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No reviews this weekend – here’s what I was doing instead. I’ve been playing  on and off with the Wrexham Symphony Orchestra since 1997. I love them not just because they’re a friendly bunch but because they have such a thirst to explore the repertoire – to “have a go”. They play music that excites them, and there are no finance managers, critics or jaded pros there to tell them that amateur orchestras can’t play Mahler 3, Nielsen 1, Prokofiev 7 or Bruckner 5; or Paul Creston, Bernard Herrmann, Lars Erik Larsson, Alun Hoddinott or Jean Francaix. So they just play it, and I’ve had some of the best musical experiences of my adult life at the William Aston Hall. I’m always frustrated when work or travel (it’s a bit of a trek from Lichfield to Wrexham) causes me to miss a show.

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But there was one concert that I was determined not to miss – the Resurrection Symphony, the highlight so far of the Orchestra’s 10-year Mahler cycle. For the occasion, the orchestra had hired the Bridgewater Hall, Manchester – the biggest and most high-profile venue it’s ever played in – and teamed up with no fewer than four Cheshire and North Wales choral societies. Richard Howarth – formerly of the Manchester Camerata – conducted.

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So there I was, at the back of the cello section, as astonished as anyone in the orchestra by the transformation that the Bridgewater Hall acoustic wrought on our sound and quietly relieved that after a week of rehearsal, my creaky fingers were finally starting to produce something resembling Mahler’s cello part. It was a welcome reminder, too, of the unique perspective that you get on a piece of music once you’re on the inside, as it were – actually playing it.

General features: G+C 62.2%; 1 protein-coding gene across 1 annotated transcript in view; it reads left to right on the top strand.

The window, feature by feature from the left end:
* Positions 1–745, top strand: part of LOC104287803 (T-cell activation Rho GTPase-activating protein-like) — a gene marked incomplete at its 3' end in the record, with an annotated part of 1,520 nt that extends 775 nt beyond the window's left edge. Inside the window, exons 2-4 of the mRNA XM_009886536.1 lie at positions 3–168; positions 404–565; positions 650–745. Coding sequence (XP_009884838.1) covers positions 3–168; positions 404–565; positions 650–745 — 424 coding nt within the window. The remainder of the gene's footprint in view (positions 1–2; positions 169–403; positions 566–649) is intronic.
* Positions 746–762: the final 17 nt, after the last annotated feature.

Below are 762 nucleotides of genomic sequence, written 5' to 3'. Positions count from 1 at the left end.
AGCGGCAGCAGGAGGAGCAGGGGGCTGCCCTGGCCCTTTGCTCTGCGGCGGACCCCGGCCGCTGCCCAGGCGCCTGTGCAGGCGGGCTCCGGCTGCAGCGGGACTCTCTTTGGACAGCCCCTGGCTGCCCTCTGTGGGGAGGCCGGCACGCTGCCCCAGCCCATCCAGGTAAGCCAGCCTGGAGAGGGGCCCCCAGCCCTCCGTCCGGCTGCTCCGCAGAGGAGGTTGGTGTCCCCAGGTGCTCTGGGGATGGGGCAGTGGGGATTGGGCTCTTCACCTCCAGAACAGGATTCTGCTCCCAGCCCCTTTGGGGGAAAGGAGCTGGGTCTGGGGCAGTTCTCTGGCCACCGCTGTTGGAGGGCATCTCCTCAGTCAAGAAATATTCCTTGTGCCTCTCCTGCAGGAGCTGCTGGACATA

It’s incredible how clearly the form of the piece simply lays itself out in front of you as you play – and the details you notice. I was shocked at just how lazy my listening had become. When, in listening to the first movement, had I ever genuinely noticed the passage where Mahler semi-quotes (or at any rate, evokes in unmistakable terms) first Die Walkure, and then Tristan? And later, a huge subito piano tutti clearly cribbed from the end of Gotterdammerung? There they all were, jumping off the page at me as, with one eye on the baton, another on the semiquavers on the next line, I struggled not to run out of bow.

As for the performance itself – it’s hardly my place to say. But I can say that the two soloists, Rebecca Afonwy-Jones and April Fredrick both sent little tingles running down my back, that I’ve never heard an amateur choral society with so many, and so sonorous, male voices…and that backstage, post-show, we were already talking about “when” we do Mahler 8…